Re:Does it give you a position on the globe? (1)

Missing.Matter (1845576) | about a month ago | (#47066789)

Oh I see now. Then I propose we need to retire Global Positioning System in favor of global positioning system.

Capitals are your friend (1)

Chrisq (894406) | about a month ago | (#47066665)

Then it's a "Global Positioning System"... GPS.

There is no doubt that it is a "global positioning system". It just isn't the "Global Positioning System".

What kind of question is that? (3, Interesting)

Enry (630) | about a month ago | (#47066201)

Of course it is. It's Global Positioning System, not GLONASS Points South. Doesn't matter how you know where you are, as long as you know where you are with some accuracy. It's unlikely this method will be as accurate as using an actual satellite-based GPS, but probably good enough for submarines that can stay under for months at a time.

How would this be used by individuals? (0)

Anonymous Coward | about a month ago | (#47066247)

The way this thing sounds, the particles in the system have to be constantly kept "super-cooled". How low that is, I don't know, but it sounds like it's below the freezing point (32F/0C). This sounds like the kind of thing that takes a lot of energy and an always-on power source (nuclear reactors in a submarine) to maintain, and that wouldn't work very well with batteries.

Not GPS (5, Informative)

Megane (129182) | about a month ago | (#47066263)

Nope. [wikipedia.org]

Sounds like more like an inertial navigation system, [wikipedia.org] but one that uses the Earth's magnetic field instead of just being shaken around.

Re:Not GPS (1)

NoNonAlphaCharsHere (2201864) | about a month ago | (#47066489)

Exactly. And so, of course, you need a computer (and a UPS) to perform the dead reckoning. No biggie, since we're already postulating super-cooling in a wristwatch form factor.

Re:Not GPS (0)

Anonymous Coward | about a month ago | (#47066751)

This is the backup "GPS" system in military aircraft, and what we used before GPS

Re:Not GPS (4, Insightful)

timeOday (582209) | about a month ago | (#47066843)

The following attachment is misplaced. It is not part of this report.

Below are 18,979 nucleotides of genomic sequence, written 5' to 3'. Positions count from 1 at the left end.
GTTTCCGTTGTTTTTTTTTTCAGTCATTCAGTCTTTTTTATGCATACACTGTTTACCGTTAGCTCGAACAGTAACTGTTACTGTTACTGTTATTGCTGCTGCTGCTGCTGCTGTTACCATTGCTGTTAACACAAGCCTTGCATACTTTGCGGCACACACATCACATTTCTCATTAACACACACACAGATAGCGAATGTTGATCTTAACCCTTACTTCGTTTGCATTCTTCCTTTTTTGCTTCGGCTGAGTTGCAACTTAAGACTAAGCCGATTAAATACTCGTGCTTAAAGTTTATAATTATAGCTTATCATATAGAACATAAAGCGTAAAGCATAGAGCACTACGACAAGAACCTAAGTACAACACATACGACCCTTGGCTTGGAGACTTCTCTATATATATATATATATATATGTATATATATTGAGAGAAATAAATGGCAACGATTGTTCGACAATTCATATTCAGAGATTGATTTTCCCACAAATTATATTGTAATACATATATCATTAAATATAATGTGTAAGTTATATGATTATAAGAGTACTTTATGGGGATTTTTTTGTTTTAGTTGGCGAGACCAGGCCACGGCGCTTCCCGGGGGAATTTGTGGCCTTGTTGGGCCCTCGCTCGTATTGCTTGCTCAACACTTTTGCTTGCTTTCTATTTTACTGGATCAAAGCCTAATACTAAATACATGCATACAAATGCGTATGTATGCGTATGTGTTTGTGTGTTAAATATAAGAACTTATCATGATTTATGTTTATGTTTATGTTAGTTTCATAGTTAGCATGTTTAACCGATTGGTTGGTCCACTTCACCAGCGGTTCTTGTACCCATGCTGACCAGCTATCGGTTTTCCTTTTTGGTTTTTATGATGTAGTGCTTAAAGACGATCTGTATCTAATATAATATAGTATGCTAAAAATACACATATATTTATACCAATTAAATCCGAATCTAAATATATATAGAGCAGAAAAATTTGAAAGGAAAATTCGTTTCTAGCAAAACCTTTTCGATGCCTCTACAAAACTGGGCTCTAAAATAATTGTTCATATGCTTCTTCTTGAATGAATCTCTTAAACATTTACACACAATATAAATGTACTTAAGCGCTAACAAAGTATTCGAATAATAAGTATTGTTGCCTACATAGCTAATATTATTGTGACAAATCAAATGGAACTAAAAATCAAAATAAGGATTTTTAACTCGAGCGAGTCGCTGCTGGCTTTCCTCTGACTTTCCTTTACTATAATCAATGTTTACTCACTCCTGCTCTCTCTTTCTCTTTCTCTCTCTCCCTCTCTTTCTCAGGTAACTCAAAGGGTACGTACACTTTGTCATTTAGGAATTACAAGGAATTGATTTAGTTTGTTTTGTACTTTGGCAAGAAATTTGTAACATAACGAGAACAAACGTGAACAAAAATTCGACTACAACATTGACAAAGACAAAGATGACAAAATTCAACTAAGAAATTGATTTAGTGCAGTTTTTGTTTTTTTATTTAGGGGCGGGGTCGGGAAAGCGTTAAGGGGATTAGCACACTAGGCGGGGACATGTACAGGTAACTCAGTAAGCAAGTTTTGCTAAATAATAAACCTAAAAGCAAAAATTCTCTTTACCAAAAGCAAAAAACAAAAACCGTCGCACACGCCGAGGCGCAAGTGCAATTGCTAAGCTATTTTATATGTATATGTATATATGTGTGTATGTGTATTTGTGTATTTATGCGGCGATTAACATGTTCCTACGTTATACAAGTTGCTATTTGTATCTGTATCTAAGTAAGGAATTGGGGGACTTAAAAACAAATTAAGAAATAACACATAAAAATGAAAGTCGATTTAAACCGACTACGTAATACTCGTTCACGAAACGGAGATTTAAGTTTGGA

It is not clear from the article whether or not this is ultimately an inertial system, but if so it's a huge leap beyond the current ones:

It's a great deal more accurate than the current method used by submariners, which relies on accelerometers to pick up a vessel's movement while underwater. The accuracy difference is enough that a vessel surfacing after a day could be within three feet of its intended position--rather than up to a mile off.

It sounds potentially very exciting. (Yet once again, 99% of the slashdot comments are debating the phrasing of the clickbait headline, instead of talking about the technology itself and potential impacts. It's really disappointing.)

Re:Not GPS (0)

Anonymous Coward | about a month ago | (#47067011)

It'd be a huge advantage for planes. The intertial guidance systems on those are notoriously hard to work with.

Durability? (0)

Dimwit (36756) | about a month ago | (#47066271)

Existing GPS systems can be essentially all solid-state. There are no moving parts, and the temperature tolerance can be made to handle pretty extreme tempteratures.

Existing technology isn't going to make something like this durable. I don't know enough abou laser cooling, but that might be the best bet and even it probably has a lot of fairly-easy-to-encounter failure modes.

Re:Durability? (0)

Anonymous Coward | about a month ago | (#47066463)

How could you possibly make a GPS reciever that *isn't* solid state? It's just a radio reciever and some software to process it.

Re:Durability? (1)

Anonymous Coward | about a month ago | (#47066517)

I hear they made radio receivers before the invention of solid state technology.

Kids these days.

Re:Durability? (3, Funny)

SuricouRaven (1897204) | about a month ago | (#47066849)

Could build the input stage with valves. It'll make your location sound better.

Re:Durability? (2)

gstoddart (321705) | about a month ago | (#47066559)

Existing GPS systems can be essentially all solid-state. There are no moving parts, and the temperature tolerance can be made to handle pretty extreme tempteratures.

So, honest question ... at what depth does the satellite signal from the GPS system penetrate water? Is it affected by surface conditions? Is it less than the average depth of a submarine?